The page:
Will gold’s glitter dim in India?

April 19, 2013

Indians have reacted to the latest gold prices falls by — buying more gold. And why not? Aside from Indians’ well known passion for the yellow metal (yours truly not excluded) gold has by and large served well as an investment: annual returns over the past five years have been around 17 percent, Morgan Stanley notes.

Now, gold’s near 20 percent plunge this year has wiped some $300 billion off Indians’ gold holdings, Morgan Stanley estimates in a note (households are believed to own about 15,000 metric tonnes of gold). So is the gold rush in India over?

Possibly. Indian gold imports have doubled to around 3 percent of GDP in the past five years. That rise is partly down to greater wealth which translates into more wedding jewellery purchases. But the more unpleasant side of the equation is India’s inflation problem. Look at the following charts from MS that shows how negative real interest rates have encouraged savings in gold rather than financial instruments:


Signs now are that inflation is ebbing — wholesale price growth in March slowed to the slowest in more than three years. The fall in oil and industrial metals prices, if sustained, should see this process continue. The government has also been slashing spending to bring its huge budget deficit under control. Morgan Stanley writes:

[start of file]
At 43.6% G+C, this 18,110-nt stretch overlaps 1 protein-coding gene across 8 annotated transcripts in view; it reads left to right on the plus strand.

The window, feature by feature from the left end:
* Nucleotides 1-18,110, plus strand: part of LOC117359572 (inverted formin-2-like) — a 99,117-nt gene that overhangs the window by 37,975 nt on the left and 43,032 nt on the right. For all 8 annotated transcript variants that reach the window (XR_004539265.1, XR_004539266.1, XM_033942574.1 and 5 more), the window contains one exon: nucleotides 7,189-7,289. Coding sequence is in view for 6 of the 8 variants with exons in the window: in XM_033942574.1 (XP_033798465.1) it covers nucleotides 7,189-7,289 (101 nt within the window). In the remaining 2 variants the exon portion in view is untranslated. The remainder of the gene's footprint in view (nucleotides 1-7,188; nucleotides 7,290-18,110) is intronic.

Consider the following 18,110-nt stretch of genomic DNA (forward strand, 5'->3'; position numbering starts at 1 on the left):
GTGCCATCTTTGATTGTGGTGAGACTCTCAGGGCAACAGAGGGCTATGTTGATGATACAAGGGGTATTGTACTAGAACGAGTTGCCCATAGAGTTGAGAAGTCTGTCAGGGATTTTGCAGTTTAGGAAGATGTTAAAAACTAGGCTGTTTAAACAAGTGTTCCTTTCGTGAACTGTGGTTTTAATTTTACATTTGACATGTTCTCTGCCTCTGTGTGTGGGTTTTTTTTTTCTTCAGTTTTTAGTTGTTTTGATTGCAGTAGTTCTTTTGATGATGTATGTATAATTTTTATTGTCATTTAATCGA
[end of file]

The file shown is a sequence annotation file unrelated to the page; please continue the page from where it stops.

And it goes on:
Over the past five years, real rates have been largely negative. The source of negative real rates has been the high fiscal deficit. Fiscal support is unwinding and real rates are turning up. This will cause gold appetite to recede.

So while Indians’ emotional attachment to gold may not be tarnished,  it could be less in demand as an inflation hedge. In fact, demand could fall by as much as two-thirds, MS reckons.  Gold savings have averaged 2.5% of GDP over the past three years versus 1.5% in the preceding 20 years.  So even a return to trend levels  would be very significant.

If Indians do buy less gold in future, some of their cash could find its way into stocks and bonds — MS calculates a 100 basis-point  fall in demand relative to GDP will add $15 billion to liquidity and savings.  That’s at least one of the reasons Mumbai stocks are on track for their best week since early December.

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